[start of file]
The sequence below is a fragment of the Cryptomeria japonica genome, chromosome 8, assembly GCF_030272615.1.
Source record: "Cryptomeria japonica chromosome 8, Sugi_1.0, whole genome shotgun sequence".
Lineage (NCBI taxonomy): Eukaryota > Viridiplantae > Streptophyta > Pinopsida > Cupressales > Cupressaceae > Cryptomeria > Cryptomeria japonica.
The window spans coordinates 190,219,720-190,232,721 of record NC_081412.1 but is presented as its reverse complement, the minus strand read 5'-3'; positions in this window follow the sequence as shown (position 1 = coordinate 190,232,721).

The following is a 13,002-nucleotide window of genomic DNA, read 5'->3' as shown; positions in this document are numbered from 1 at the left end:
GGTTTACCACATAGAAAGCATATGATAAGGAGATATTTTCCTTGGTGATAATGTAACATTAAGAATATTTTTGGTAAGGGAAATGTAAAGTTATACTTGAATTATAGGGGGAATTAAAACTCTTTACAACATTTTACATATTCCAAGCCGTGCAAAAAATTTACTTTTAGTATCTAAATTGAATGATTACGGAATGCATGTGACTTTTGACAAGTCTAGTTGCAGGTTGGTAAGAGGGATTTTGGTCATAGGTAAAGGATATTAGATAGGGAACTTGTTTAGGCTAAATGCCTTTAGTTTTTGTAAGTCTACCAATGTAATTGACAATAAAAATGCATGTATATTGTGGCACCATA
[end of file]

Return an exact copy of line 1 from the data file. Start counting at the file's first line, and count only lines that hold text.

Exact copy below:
The sequence below is a fragment of the Cryptomeria japonica genome, chromosome 8, assembly GCF_030272615.1.